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New Mexico: Ralph Kiner


A Pittsburgh legend, Ralph Kiner was one of the most feared sluggers of all-time. From 1947-52, Kiner averaged 45 HR and 115 RBI per season. Although he only played 10 seasons, Kiner is a member of the Hall of Fame due in large part to his powerful swing. The Pirate great finished his career with 369 HR.

Nevada: Bryce Harper


Bryce Harper is only seven years into his career, but it is safe to say he is the best Nevada has to offer. A household name at the age of 15, Harper has lived up to the hype. He is a six-time All-Star, Rookie of the Year, Silver Slugger and the 2015 NL MVP.

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Kansas: Walter Johnson


A state known for its basketball roots, Kansas was the birthplace of one of baseball’s all-time pitchers. Walter Johnson won an astonishing 417 games and posted a lifetime 2.17 ERA. Johnson struck out 3,509 batters on his way to three Triple Crown’s, five ERA titles, and two MVPs.

Arkansas: Brooks Robinson


Before Cal Ripken manned the hot corner for the Orioles, the spot belonged to Brooks Robinson. The Hall of Famer was a defensive wizard — earning 16 Gold Gloves. Also an 18-time All-Star, Robinson took home AL MVP honors in 1964 and led the franchise to World Series titles in 1966 and 1970.

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Mississippi: Dave Parker


The pride of Grenada, MS, Dave Parker far surpassed expectations after being selected in the 14th round. The 1978 NL MVP, Parker was a member of two World Series teams, won two batting titles, and was a seven-time All-Star. Parker could do more than hit — as a rangy right fielder, Parker captured three Gold Gloves.

Utah: Bruce Hurst


Utah has not produced many good baseball players. Bruce Hurst is the most accomplished one of the lot, tallying 145 victories in 15 years. Hurst made his lone All-Star appearance in 1987, and followed it up with an 18-6 record in 1988.

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Iowa: Bob Feller


“The Heater from Van Meter”. Born in Van Meter, IA, Bob Feller relied on his fastball to dominate opponents. An eight-time All-Star, Feller won 266 games and struck out more than 2,500 batters during his war-shortened career. Feller’s 279 complete games and 44 shutouts helped punch his ticket to Cooperstown.

Connecticut: Jim O’Rourke


A career .310 hitter, O’Rourke enjoyed a splendid career with the Boston Red Stockings and New York Giants. O’Rourke won two World Series and one batting title (1884). For his time, O’Rourke was one of the most prolific players in the game. His 2,146 hits were the second most in baseball during his career.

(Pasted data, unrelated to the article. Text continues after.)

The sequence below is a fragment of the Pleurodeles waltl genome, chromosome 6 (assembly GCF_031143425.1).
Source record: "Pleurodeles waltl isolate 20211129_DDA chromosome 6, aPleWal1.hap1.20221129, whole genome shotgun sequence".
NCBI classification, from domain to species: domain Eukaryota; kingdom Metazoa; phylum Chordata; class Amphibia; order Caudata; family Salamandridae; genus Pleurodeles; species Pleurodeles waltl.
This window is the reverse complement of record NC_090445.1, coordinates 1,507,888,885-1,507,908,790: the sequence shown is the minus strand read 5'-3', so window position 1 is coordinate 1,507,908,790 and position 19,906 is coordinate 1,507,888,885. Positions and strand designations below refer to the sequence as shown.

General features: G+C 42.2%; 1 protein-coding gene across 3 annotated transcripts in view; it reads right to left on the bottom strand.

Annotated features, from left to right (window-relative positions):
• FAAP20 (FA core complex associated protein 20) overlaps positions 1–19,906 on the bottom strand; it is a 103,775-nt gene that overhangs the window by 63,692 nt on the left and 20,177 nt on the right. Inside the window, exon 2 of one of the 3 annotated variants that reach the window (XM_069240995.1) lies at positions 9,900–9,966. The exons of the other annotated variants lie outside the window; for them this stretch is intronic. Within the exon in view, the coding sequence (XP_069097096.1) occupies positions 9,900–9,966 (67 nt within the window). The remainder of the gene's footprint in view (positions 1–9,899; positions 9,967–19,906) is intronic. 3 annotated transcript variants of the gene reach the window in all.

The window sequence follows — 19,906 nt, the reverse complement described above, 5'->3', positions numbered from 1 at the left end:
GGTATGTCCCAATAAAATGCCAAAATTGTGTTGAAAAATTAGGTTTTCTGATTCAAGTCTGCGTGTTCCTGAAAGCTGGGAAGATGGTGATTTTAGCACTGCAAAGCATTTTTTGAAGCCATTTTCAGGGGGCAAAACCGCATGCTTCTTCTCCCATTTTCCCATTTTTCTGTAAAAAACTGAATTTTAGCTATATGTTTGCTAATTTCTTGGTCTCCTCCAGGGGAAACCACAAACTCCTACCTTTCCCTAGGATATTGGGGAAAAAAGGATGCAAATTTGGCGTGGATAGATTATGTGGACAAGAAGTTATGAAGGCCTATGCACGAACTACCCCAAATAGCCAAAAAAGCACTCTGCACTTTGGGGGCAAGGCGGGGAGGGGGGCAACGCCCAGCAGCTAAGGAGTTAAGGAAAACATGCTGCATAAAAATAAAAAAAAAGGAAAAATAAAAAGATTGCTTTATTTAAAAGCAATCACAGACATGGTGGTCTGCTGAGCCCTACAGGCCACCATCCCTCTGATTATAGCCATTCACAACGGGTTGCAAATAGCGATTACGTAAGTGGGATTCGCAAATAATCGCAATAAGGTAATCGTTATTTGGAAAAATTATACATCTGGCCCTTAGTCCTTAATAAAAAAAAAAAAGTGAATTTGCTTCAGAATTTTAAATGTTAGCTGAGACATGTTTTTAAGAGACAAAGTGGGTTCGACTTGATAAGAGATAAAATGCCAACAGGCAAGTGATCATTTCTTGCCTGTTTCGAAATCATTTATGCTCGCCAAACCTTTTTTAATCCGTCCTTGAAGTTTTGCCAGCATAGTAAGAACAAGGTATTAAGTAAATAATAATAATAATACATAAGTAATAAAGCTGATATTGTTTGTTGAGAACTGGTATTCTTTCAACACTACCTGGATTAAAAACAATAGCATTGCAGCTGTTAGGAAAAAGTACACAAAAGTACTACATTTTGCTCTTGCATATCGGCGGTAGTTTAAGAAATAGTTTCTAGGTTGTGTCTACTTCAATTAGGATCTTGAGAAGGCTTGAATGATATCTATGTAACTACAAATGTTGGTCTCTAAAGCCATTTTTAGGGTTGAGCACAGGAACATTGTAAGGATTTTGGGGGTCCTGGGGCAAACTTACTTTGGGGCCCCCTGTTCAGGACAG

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Oklahoma: Mickey Mantle


This man needs no introduction. Mickey Mantle is one of the greatest players of all-time. A three-time MVP, seven-time World Series champion, and 20-time All-Star, Mantle could do it all. He hit for average, power, and made a habit of drawing walks. Mantle will always be remembered as one of the best.

Oregon: Dale Murphy


One of the most versatile ballplayer’s in the big leagues throughout his career, Dale Murphy excelled in all facets of the game while playing for the Braves. Murphy won back-to-back MVPs (1982-83), four straight Silver Slugger’s (82-85) and five straight Gold Glove awards (82-86). The seven-time All-Star excelled as an outfielder, catcher and first baseman over the course of his 18-year career.

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Kentucky: Pee Wee Reese


A Louisville native, Reese will forever be revered for his support of his teammate Jackie Robinson. Reese was a great player in his own right. A 10-time All-Star and member of the Hall of Fame, Reese helped lead the Dodgers to seven National League championships. After falling short to the Yankees in the World Series five times, Reese helped the Dodgers get over the hump by hitting .296 in the 1955 World Series — capturing his lone title in a thrilling seven-game series.

Louisiana: Mel Ott


Upon first glance, one would not assume Mel Ott to be a power hitter. Only 5-foot-9 and 170 pounds, Ott clubbed 511 HR and drove in 1,860 runs. A 12-time All-Star, Ott was an all-around hitter. The lefty finished his career just shy of 3,000 hits (2,876) and posted a lifetime .304 BA.

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Alabama: Hank Aaron


Between Willie Mays and Hank Aaron, Alabama is home to two of the greatest athletes to ever live. Both players are in a class of their own. However, let’s spotlight Aaron. A 25-time All-Star, Aaron is famous for hitting 755 HR. The former ‘Home Run King’ also accumulated 3,771 hits, batted .305 and has an MLB-record 2,297 RBI. Hammerin’ Hank was also a three-time Gold Glove recipient, two-time batting champion, World Series champion and the 1957 NL MVP.

South Carolina: Jim Rice


A powerful right-handed hitter, Jim Rice enjoyed a sterling 16-year career with the Red Sox. The Hall of Famer from Anderson, SC, won the 1978 AL MVP, was selected to eight All-Star teams, and won two Silver Slugger’s throughout his time in Beantown.